Still widely known as Calcutta, the city was renamed a few years ago to the more authentic Kolkata. Many cities in India have recently been renamed to remove British naming legacies, and others are still considering name changes.
Kolkata was particularly awkward with regards to this movement to reclaim Indian names because many streets, parks, squares, and areas have been recently renamed. Many people use the old while many others use the new names. Probably most people use a combination of old and new incarnations. Three maps I was using, one on paper and two online, were entirely differently labelled with no coherence to using all original names or all the newest changes, each had a random mishmash of old and new label usage. Mostly this was just a problem when asking for help finding an address, as I rarely saw any road signs anyway. Signs at intersections indicating street names were very rare. Fortunately, the central area of Kolkata is smallish and easy to navigate with many remarkable landmarks to find oneself on a map.
It seemed to me that Kolkata showed much more British influence than other places I visited in India. Kolkata has long been a city with higher education, and it was suggested to me that the British chose to make this city a business centre due to the availability of professionally-trained staff. More than 100,000 Europeans lived and worked in Kolkata by 1773. It had been chosen as the headquarters base for the East India Company in 1686. With a current population estimated at 8 million and metropolitan area of 15 million, it was surprisingly easy to get around the main central areas.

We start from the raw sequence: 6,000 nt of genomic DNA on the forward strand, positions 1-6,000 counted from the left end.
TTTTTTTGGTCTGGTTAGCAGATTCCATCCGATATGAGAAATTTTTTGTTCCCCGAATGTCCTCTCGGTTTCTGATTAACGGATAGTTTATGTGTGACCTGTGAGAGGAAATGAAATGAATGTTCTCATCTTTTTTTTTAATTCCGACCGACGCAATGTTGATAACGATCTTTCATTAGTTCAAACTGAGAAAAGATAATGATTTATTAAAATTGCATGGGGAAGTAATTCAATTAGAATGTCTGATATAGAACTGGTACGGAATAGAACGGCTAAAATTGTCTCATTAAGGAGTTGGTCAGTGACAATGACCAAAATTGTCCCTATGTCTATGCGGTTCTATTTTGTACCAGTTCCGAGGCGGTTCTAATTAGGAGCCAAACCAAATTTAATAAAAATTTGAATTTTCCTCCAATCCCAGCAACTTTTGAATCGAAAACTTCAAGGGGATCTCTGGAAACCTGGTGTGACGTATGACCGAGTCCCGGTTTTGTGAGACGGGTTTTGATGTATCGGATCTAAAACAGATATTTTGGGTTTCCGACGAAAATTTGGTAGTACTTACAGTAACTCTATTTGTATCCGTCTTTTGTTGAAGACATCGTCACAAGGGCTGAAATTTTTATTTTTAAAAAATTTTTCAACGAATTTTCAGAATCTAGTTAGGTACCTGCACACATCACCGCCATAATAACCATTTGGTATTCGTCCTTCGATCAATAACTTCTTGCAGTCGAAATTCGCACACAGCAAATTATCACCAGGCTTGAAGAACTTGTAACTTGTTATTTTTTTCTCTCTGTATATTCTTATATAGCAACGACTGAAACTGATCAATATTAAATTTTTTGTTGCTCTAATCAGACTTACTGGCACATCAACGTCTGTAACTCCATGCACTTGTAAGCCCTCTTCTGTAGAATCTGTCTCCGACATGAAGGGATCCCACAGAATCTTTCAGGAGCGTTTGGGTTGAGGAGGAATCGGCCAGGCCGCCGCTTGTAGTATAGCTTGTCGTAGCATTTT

The home where I stayed was part of the British legacy. Grandfather was a civil servant for the British and the family lived in a Western-style home of the era that was appropriate for entertaining English guests. Oversized proportions for today’s standards, it is the sole remaining home in the neighborhood now dominated by apartment complexes.
Double barbed-wire fencing and armed military with a running truck (it was running both times I walked past on two different days) stationed outside the main entrance of Victoria Memorial. Is this museum under constant threat of terrorism? Or do they protect from the risk of someone avoiding the newish 4Rs entry fee (8 cents)?
Everyday upon arriving home the uniformed security made me wait while detaining the dangerous Romeo, a guard dog from whom I needed protection. Then I would go up to my room, open the doors to my balcony, then open the doors from the balcony to the stairway. Two minutes later the dangerous Romeo would come for his ear rub.
I hope you have enjoyed my photos of Kolkata. If you travel India, do try to include this city in your itinerary. If you like my blog, please share it with your friends. Click on Facebook to share a link to this page. You can also follow me by email, click on “follow” at the bottom right and enter your email. You will get an email with a link when I make a new post. You can unfollow easily at any time. Thanks for visiting! Darren